Would you buy this eco car?


Well would you?

If it were more expensive to buy than your current car whilst having less power and were less capable of driving long distances, I’m not sure I would.

Producing the eco car that you the customer wants at a competitive price is probably the biggest challenge facing the automotive industry today and for the foreseeable future. But first of all what is the eco car?

The obvious one is a car that pumps out less tailpipe emissions (PM, HC, NOx, CO, CO²) whilst burning less fossil fuels. The auto manufacturers have lots of technologies available today to do this (see my previous blog post), such as: making the car lighter, efficient engine ancillaries (climate control compressor, alternator, electric water & oil pumps, etc.), energy recovery from braking, engine downsizing, electro-magnetic valve actuation, variable compression ratio, etc. The fuel efficiency gain can be from 20% up to 40% – all using today’s technologies based on the good old internal combustion engine.

The not so obvious ones are a car that can be fully & easily dismantled at the end of its life for 100% recycling, or a car made of materials that are fully compliant to health and safety regulations, or a car that needs less energy and creates less pollutants to manufacture, calculation of the car’s carbon footprint, to name but a few…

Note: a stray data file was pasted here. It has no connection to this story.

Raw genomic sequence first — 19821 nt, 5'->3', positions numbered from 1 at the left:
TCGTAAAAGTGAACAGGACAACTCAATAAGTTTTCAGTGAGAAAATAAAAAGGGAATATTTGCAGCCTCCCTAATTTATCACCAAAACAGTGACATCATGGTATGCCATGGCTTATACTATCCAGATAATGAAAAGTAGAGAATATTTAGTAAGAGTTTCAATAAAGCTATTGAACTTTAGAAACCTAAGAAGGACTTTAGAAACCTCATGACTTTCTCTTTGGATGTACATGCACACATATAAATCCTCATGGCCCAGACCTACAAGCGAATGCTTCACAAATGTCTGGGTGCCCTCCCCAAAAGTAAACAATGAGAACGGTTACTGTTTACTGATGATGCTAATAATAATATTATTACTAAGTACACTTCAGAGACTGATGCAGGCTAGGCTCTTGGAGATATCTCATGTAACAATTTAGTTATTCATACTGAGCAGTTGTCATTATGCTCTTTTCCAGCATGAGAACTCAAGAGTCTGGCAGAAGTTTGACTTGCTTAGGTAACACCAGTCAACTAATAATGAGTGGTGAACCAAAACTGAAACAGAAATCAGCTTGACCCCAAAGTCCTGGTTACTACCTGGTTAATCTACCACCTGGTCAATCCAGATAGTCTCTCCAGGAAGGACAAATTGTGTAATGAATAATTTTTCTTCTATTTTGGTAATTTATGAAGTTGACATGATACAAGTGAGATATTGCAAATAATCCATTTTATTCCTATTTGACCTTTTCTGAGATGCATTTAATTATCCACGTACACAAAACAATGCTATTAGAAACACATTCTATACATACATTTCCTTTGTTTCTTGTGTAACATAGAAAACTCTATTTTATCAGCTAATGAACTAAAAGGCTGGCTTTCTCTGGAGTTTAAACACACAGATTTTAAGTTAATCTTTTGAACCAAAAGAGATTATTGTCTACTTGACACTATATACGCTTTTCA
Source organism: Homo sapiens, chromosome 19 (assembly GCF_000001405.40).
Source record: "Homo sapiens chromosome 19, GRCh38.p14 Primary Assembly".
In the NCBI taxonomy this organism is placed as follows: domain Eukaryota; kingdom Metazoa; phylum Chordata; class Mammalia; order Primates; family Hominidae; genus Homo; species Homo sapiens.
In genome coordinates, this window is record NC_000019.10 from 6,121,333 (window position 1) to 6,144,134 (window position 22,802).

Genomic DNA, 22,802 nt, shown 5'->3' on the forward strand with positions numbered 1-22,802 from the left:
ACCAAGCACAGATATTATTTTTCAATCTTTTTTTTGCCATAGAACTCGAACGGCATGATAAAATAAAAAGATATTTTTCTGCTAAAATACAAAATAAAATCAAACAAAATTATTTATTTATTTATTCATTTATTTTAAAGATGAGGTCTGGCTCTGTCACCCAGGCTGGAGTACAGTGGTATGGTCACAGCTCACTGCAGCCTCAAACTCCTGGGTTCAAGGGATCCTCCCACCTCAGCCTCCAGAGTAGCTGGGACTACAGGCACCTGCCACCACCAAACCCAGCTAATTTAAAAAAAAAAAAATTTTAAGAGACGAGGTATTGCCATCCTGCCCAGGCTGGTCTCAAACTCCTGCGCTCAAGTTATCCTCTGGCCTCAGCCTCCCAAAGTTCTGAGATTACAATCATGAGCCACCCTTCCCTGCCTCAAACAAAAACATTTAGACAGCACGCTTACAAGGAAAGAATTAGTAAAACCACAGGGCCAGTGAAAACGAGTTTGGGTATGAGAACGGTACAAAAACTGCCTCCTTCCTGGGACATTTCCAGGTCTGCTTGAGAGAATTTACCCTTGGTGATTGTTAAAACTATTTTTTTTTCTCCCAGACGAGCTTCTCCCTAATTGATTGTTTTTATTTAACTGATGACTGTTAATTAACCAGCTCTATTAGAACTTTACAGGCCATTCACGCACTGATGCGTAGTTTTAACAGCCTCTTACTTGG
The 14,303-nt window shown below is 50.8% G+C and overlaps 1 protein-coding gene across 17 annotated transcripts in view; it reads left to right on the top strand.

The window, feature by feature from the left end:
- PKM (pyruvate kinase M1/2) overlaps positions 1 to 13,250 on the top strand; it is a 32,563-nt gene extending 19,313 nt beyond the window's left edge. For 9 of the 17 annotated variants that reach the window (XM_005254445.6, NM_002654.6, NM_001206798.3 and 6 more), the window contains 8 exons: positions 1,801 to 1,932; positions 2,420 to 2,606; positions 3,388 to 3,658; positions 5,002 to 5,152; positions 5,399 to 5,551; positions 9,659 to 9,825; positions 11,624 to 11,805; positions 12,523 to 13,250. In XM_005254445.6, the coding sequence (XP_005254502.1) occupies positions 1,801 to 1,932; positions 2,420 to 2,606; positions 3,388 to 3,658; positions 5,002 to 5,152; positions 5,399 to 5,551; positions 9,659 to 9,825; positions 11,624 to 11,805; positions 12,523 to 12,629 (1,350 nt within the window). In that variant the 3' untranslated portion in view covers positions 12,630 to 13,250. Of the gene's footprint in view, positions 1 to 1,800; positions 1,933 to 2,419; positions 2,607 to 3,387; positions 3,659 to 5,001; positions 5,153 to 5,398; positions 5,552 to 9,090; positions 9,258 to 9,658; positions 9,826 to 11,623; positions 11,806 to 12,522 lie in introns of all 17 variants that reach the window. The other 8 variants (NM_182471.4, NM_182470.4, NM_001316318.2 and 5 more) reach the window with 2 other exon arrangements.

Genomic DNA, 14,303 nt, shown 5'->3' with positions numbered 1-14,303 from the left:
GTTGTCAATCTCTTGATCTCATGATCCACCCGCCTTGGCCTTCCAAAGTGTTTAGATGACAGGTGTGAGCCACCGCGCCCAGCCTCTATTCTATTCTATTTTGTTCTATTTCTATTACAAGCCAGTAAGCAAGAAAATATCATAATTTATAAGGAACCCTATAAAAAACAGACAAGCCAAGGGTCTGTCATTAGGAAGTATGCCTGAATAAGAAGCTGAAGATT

In other words “a car that can meet your mobility needs while preserving the environment now and for the indefinite future,” wow that’s hot stuff!

How can Dassault Systèmes help the Automotive Industry in these challenging times?

Let’s look at an example and see what we’ve got…

Today, minimising fuel consumption and emissions is heavily dependent on correctly controlling the engine, i.e. managing the energy consumed versus the energy needed to move the car and drive the ancillaries. The tens of thousands lines of control code in the engine’s ECU are today created by a long development process (6 engine calibration engineers are needed for 1 design engineer!) where cars have to be taken to extreme climates to verify that they start, accelerate, control emission correctly…basically reproducing as many real life conditions as possible.

But what about simulating these conditions and modelling the behaviour of the mechanical and electrical systems in the car (e.g. thermal & mechanical inertia) in your offices, allowing the vast majority of the code to be created without going to Alaska?

Well, this is exactly what we’re starting to show with CATIA Systems Engineering Software at one of our preferred Automotive customers…imagine the time and effort saved to get your product to the market and the quality gained by being able to re-use the behaviour models from one system to another!

Stay tuned for more examples…

What do you think is important for the Automotive Industry to build the eco car of the future?

Thanks, Jonathan